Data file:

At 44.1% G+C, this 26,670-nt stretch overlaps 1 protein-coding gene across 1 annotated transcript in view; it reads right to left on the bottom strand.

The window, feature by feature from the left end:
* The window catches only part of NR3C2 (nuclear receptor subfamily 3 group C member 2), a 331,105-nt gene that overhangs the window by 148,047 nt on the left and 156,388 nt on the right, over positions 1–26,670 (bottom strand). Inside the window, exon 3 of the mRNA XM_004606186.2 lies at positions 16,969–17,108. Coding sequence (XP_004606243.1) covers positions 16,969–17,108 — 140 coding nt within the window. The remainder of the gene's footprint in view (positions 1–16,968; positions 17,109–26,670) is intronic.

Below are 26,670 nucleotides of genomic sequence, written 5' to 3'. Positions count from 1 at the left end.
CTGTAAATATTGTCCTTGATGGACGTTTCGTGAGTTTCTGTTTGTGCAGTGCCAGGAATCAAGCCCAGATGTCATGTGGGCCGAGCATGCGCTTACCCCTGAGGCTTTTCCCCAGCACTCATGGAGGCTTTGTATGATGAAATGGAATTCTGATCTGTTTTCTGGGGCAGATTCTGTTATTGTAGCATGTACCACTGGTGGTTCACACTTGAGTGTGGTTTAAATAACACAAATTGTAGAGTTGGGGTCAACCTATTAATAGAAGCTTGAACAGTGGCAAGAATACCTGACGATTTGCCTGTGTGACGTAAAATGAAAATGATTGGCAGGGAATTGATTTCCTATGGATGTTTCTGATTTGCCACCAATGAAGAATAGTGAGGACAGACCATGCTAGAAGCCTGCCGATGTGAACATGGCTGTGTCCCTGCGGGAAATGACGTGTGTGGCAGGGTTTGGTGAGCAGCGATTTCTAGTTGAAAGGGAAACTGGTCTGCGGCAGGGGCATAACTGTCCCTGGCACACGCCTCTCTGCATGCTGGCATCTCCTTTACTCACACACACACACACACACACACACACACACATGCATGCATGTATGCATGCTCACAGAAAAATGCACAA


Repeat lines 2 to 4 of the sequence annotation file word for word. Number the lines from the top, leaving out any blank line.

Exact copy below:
The window, feature by feature from the left end:
* The window catches only part of NR3C2 (nuclear receptor subfamily 3 group C member 2), a 331,105-nt gene that overhangs the window by 148,047 nt on the left and 156,388 nt on the right, over positions 1–26,670 (bottom strand). Inside the window, exon 3 of the mRNA XM_004606186.2 lies at positions 16,969–17,108. Coding sequence (XP_004606243.1) covers positions 16,969–17,108 — 140 coding nt within the window. The remainder of the gene's footprint in view (positions 1–16,968; positions 17,109–26,670) is intronic.

Below are 26,670 nucleotides of genomic sequence, written 5' to 3'. Positions count from 1 at the left end.